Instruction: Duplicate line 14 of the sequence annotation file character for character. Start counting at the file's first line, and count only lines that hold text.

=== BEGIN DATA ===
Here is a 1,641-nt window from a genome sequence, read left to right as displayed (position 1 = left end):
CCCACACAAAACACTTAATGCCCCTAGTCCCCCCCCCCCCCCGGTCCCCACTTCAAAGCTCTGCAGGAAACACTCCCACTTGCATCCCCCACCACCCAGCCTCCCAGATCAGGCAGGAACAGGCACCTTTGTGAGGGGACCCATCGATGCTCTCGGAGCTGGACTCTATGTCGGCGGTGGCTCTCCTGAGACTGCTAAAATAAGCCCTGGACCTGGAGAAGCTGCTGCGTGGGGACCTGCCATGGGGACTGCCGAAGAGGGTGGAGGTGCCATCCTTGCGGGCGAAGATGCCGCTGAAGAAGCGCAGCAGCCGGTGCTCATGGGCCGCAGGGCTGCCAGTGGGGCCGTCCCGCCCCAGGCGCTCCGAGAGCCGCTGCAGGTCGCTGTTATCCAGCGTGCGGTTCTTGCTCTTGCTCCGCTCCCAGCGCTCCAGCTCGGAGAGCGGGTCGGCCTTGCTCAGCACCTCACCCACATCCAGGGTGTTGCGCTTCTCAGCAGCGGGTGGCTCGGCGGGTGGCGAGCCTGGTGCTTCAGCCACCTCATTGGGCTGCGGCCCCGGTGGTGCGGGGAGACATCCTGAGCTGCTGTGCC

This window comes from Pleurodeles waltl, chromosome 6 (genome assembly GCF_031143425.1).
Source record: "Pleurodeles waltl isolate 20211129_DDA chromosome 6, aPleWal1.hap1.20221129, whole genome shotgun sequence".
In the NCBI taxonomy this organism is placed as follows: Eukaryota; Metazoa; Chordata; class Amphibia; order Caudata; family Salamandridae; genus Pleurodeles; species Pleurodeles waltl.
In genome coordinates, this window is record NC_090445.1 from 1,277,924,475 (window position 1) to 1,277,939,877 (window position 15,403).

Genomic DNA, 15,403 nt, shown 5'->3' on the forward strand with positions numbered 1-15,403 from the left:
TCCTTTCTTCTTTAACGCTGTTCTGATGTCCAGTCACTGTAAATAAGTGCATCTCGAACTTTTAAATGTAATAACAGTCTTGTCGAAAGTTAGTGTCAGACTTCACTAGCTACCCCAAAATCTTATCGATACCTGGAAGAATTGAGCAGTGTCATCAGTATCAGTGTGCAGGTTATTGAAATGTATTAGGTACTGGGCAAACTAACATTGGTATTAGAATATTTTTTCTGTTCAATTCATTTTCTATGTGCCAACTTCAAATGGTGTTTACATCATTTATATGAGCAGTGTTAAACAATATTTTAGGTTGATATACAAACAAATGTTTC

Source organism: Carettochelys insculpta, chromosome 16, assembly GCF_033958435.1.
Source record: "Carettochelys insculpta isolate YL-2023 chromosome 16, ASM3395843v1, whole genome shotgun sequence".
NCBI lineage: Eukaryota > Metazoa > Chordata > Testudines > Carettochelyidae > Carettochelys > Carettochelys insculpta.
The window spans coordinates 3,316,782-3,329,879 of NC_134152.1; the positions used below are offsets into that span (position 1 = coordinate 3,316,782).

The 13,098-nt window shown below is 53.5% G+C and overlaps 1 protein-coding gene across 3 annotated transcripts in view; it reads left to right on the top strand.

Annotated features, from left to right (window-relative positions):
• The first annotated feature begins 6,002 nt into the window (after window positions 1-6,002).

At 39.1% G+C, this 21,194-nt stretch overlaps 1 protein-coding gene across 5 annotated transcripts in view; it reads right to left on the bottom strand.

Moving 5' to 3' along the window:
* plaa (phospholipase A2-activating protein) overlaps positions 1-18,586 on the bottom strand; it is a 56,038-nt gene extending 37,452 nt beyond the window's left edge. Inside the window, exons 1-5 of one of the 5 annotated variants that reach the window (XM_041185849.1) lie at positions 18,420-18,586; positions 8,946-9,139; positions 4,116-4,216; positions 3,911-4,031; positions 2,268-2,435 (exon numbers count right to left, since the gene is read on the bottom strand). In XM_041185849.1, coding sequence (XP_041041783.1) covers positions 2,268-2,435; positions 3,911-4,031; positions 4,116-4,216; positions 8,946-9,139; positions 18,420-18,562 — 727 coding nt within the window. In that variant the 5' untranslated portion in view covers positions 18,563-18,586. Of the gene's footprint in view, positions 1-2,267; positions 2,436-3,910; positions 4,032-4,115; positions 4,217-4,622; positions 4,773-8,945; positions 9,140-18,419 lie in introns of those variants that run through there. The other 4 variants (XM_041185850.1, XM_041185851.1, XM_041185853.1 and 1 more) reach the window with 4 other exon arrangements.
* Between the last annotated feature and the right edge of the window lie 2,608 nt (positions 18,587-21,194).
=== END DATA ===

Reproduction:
Annotated features, from left to right (window-relative positions):